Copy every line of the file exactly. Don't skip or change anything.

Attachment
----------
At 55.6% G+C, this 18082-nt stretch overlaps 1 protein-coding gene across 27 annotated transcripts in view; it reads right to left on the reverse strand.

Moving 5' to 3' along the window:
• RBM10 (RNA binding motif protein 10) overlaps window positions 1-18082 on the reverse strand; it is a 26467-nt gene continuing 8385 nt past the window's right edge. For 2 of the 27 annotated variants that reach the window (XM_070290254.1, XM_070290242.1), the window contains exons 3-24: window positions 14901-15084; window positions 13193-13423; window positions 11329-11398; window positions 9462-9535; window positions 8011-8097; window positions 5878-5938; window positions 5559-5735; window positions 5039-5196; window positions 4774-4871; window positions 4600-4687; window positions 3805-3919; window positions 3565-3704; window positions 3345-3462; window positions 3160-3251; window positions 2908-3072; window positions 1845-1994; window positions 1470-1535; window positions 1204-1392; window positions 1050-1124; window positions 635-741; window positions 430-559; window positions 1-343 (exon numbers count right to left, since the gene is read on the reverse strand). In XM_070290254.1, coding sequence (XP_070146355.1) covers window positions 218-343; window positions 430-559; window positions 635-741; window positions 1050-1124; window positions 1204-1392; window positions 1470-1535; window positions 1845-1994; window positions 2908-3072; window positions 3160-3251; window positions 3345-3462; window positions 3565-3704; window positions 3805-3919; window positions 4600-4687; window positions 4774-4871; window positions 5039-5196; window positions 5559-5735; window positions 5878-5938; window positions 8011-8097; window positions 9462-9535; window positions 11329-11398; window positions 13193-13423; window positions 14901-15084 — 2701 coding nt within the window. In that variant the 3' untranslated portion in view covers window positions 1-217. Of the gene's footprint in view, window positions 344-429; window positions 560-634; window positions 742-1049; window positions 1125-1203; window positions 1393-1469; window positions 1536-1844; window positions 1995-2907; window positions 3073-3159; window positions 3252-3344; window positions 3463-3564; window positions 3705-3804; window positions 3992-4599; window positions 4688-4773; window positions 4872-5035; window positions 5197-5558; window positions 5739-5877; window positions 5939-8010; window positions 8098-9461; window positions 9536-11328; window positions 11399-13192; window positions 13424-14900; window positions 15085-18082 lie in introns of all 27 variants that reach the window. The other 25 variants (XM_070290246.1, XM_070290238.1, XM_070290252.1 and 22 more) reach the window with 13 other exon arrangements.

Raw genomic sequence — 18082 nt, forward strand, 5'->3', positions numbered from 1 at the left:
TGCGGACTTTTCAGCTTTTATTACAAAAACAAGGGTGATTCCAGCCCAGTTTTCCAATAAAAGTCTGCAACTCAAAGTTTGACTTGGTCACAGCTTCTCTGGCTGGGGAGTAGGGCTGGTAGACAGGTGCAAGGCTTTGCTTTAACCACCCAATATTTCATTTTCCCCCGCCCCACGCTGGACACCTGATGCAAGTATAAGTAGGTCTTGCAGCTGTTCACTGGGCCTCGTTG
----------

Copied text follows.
At 55.6% G+C, this 18082-nt stretch overlaps 1 protein-coding gene across 27 annotated transcripts in view; it reads right to left on the reverse strand.

Moving 5' to 3' along the window:
• RBM10 (RNA binding motif protein 10) overlaps window positions 1-18082 on the reverse strand; it is a 26467-nt gene continuing 8385 nt past the window's right edge. For 2 of the 27 annotated variants that reach the window (XM_070290254.1, XM_070290242.1), the window contains exons 3-24: window positions 14901-15084; window positions 13193-13423; window positions 11329-11398; window positions 9462-9535; window positions 8011-8097; window positions 5878-5938; window positions 5559-5735; window positions 5039-5196; window positions 4774-4871; window positions 4600-4687; window positions 3805-3919; window positions 3565-3704; window positions 3345-3462; window positions 3160-3251; window positions 2908-3072; window positions 1845-1994; window positions 1470-1535; window positions 1204-1392; window positions 1050-1124; window positions 635-741; window positions 430-559; window positions 1-343 (exon numbers count right to left, since the gene is read on the reverse strand). In XM_070290254.1, coding sequence (XP_070146355.1) covers window positions 218-343; window positions 430-559; window positions 635-741; window positions 1050-1124; window positions 1204-1392; window positions 1470-1535; window positions 1845-1994; window positions 2908-3072; window positions 3160-3251; window positions 3345-3462; window positions 3565-3704; window positions 3805-3919; window positions 4600-4687; window positions 4774-4871; window positions 5039-5196; window positions 5559-5735; window positions 5878-5938; window positions 8011-8097; window positions 9462-9535; window positions 11329-11398; window positions 13193-13423; window positions 14901-15084 — 2701 coding nt within the window. In that variant the 3' untranslated portion in view covers window positions 1-217. Of the gene's footprint in view, window positions 344-429; window positions 560-634; window positions 742-1049; window positions 1125-1203; window positions 1393-1469; window positions 1536-1844; window positions 1995-2907; window positions 3073-3159; window positions 3252-3344; window positions 3463-3564; window positions 3705-3804; window positions 3992-4599; window positions 4688-4773; window positions 4872-5035; window positions 5197-5558; window positions 5739-5877; window positions 5939-8010; window positions 8098-9461; window positions 9536-11328; window positions 11399-13192; window positions 13424-14900; window positions 15085-18082 lie in introns of all 27 variants that reach the window. The other 25 variants (XM_070290246.1, XM_070290238.1, XM_070290252.1 and 22 more) reach the window with 13 other exon arrangements.

Raw genomic sequence — 18082 nt, forward strand, 5'->3', positions numbered from 1 at the left:
TGCGGACTTTTCAGCTTTTATTACAAAAACAAGGGTGATTCCAGCCCAGTTTTCCAATAAAAGTCTGCAACTCAAAGTTTGACTTGGTCACAGCTTCTCTGGCTGGGGAGTAGGGCTGGTAGACAGGTGCAAGGCTTTGCTTTAACCACCCAATATTTCATTTTCCCCCGCCCCACGCTGGACACCTGATGCAAGTATAAGTAGGTCTTGCAGCTGTTCACTGGGCCTCGTTG